There is all the recent talk about Apple releasing the Snow Leopard variant of the MacOS X operating system this Friday (August 28 2009) and you may be interested in upgrading your Macintosh computer to it. If you do upgrade your Mac to this operating system, especially if the computer is relatively recent – made after early 2006, you may notice that most of the improvements will be invisible on the user interface.
The main issue with this operating system update is that it is engineered for Macintosh systems that have Intel-based internal architecture. This typical will apply to Macs that have been bought over the last few years, such as the MacBook laptops and the new iMacs. It won’t work with Macintosh computers that were based on the PowerPC architecture, which may apply to older computers.
What do you get for most Mac users
The improvements are mainly that the operating system has been rewritten and profiled for the new Intel architectures such as the 64-bit processors and multi-core processor architectures. This also includes the applications that are part of the operating system like the Safari Web browser or QuickTime. There has been logic installed so that all of the cores in the Intel multi-core processors can he used.
Another feature that is worth its salt is that the eject procedure for removeable media is improved. If the eject process is stopped because an application has the removeable medium, you are offered the ability to quit the application that has the removeable medium so it releases possession of the files on that medium.
The accessibility improvements mainly benefit those who have vision difficulties. It mainly is in the form of the VoiceOver Integraded screen-reader that works tightly with the operating system and applications. It allows for MacBook computers with multi-touch trackpads to have the trackpad seen as an alternate screen map and allows for use of the trackpad as a “rotary control”. There is also support for more of the Braille user-interface devices for those who cannot see at all.
WiFi networking improvements
The home network hasn’t been forgotten about with Snow Leopard. The Apple AirPort menu, which is the control point for Apple’s AirPort WiFi implementations, can provide detailed information about the wireless networks that the WiFi-equipped Macintosh computer can receive. This is achieved by the user holding down the [Option] key while clicking on the Apple Airport icon at the top right of the screen. Then you see detailed information like the channel and band in use by the access point, the network’s operating mode and security mode; and the access point’s BSSID under the network’s SSID.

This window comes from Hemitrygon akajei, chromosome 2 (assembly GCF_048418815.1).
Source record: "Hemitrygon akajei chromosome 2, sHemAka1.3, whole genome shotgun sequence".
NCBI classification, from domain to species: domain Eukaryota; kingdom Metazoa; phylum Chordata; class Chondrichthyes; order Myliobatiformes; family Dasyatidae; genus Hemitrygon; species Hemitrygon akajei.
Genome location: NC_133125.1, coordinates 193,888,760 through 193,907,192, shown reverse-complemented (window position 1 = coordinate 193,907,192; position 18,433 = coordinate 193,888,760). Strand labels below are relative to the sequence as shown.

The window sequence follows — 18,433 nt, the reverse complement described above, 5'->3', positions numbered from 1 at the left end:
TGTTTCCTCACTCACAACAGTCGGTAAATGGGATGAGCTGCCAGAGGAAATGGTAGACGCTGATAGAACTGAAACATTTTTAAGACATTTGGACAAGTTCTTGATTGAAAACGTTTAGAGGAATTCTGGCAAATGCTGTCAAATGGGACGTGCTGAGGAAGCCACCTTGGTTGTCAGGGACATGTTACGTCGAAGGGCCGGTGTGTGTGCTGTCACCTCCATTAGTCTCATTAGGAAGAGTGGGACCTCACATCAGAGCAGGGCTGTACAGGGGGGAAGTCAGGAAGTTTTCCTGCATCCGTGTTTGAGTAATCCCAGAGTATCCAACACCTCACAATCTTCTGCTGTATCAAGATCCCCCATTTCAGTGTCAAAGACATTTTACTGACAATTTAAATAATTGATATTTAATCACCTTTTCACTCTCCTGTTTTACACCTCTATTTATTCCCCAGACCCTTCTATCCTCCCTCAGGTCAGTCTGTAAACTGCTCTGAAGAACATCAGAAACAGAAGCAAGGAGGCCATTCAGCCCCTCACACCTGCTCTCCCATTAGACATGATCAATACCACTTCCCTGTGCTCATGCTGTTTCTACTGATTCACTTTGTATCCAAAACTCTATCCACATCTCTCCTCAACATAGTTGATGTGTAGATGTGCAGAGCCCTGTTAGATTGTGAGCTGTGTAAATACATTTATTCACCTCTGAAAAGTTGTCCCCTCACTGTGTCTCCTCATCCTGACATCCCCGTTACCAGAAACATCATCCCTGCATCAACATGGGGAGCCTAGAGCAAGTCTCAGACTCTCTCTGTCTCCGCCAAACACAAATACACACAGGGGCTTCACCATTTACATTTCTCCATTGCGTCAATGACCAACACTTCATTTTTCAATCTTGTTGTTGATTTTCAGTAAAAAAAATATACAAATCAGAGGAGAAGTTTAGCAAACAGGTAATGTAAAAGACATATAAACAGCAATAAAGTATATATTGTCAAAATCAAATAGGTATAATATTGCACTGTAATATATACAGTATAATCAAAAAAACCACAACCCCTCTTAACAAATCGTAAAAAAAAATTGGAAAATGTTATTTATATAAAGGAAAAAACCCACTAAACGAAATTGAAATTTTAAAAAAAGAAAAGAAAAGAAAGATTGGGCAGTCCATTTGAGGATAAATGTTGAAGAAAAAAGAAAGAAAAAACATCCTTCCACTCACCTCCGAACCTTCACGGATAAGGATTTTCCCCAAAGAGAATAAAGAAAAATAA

There is an automatic time-zone setup feature for WiFi-equipped Macs; which is linked to a Skyhook Wireless database of access points and localities. This can allow the MacBook to show local time when it is taken overseas or interstate without user intervention. This is due to Apple using this data as part of their iPhone software.
An “all-Apple” network which use Bonjour discovery will have “Wake On WiFi” behaviour with newer Apple Macs and provide improved native file sharing due to this Apple-developed protocol. I am not sure whether the “Wake On WiFi” behaviour and improved file sharing behaviour will be made to work with networks that use other brands of network peripherals.
Is it worth it for the existing Mac user
For most Macintosh users with recently-built equipment running OS X Leopard, the cost is typically around $A39 / $US30 per computer, but people who just bought a Macintosh but didnt have it delivered with Snow Leopard can upgrade the operating system through Apple for $A14.95. It would then be worth it to have the computer running quickly and smoothly.
As far as whether it is worth going ahead, some Mac users may pass this upgrade up because there is no visible improvement in the user interface or no brand-new keynote functionality. But for most, if not all, Mac users who are running relatively-new setups, the performance boost that this operating system upgrade provides would make it worth it to take the plunge. This is more so because of the fact that most Mac users are typically working “hands-on” with graphics-based applications like CAD or image editing.
Invitation to comment
If any Mac user who is reading this article about Snow Leopard, they can leave a comment about how their computer has performed under the upgrade compared to before.